Casey Anthony was barraged by civil law suits since she was declared not-guilty in 2008 in a first-degree murder case. One of those suits was brought by a meter man, Mr. Roy Kronk, who had found the remains of Casey’s daughter. Miss Anthony’s defense team had charged Kronk with the child’s murder, and thus, Kronk sued her for defamation of character. Later, Casey had told the court that her daughter drowned in the family pool.
Defamation is a defamatory and untrue statement about a plaintiff which because of the fault of a defendant is heard by a third party that must result in some kind of damage. In this case, the defendant Casey took her lawyer’s help and charged the plaintiff, Roy Kronk, with her daughter’s murder which was listened to by third parties across many news stations. Consequently, his reputation suffered damage. If Casey is unable to prove Kronk’s crime, he will surely win the suit. This will mean that she lied under oath by saying that the child drowned in the family pool, but there had already been perjury suits against her in the past.
There is still a possibility for Casey to file for a Chapter 7 and get the debt discharged despite being found responsible for damages to Kronk’s reputation. Debts owed to private citizens get almost always discharged, in contrast to the ones owed to the government. However, under 11 USC § 523(6), an intentional and malicious damage is done to the plaintiff by the debtor, can be the cause of no discharge. In the case of Casey Anthony, her ability to benefit from the filing of a bankruptcy will depend on Kronk’s inability to prove her malice, i.e. her evil intentions. This leaves us with an interesting question about Casey’s motivation behind accusing Kronk. Did she really believe that Kronk was guilty? No, it wouldn’t be possible if she knew that Caylee had drowned in the pool. But since Casey and Kronk were strangers, why would she frame him for a non-committed crime?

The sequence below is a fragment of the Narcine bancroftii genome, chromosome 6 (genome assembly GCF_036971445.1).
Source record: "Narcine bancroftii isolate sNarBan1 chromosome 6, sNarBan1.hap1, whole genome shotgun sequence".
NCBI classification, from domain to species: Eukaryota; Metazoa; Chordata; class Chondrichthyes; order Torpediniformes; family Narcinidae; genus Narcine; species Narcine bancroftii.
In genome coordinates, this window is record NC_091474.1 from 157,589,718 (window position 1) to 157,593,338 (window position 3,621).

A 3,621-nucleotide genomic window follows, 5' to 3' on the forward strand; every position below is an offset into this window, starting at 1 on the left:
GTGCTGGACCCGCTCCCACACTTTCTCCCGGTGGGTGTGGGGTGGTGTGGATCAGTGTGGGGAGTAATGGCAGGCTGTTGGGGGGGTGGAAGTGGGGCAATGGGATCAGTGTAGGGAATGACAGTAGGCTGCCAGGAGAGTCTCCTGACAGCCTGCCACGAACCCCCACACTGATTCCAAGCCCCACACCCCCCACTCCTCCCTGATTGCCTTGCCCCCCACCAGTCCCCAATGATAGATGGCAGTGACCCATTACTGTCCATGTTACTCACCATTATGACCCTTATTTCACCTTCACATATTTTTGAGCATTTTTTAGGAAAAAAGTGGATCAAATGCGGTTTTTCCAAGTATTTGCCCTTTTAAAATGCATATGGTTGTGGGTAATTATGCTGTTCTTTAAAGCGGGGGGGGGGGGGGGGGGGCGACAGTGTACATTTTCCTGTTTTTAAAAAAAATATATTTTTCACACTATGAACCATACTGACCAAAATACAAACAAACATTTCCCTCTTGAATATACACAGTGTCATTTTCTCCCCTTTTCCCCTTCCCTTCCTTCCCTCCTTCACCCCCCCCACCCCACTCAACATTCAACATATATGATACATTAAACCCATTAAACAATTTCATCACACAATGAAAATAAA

These answers will have to be determined by a judge. If the judge of a state court finds Casey’s malice in defaming Kronk, she will not be able to discharge the debt. However, she will be able to file for a Chapter 7 bankruptcy as well as discharge the debt, if the judgment of defamation is found to be without malice.
In order to know more about getting a discharge in a debt, contact the best bankruptcy attorneys of Los Angeles & Dallas, TX, the Recovery Law Group at www.recoverylawgroup.com or by calling on 888-297-6203.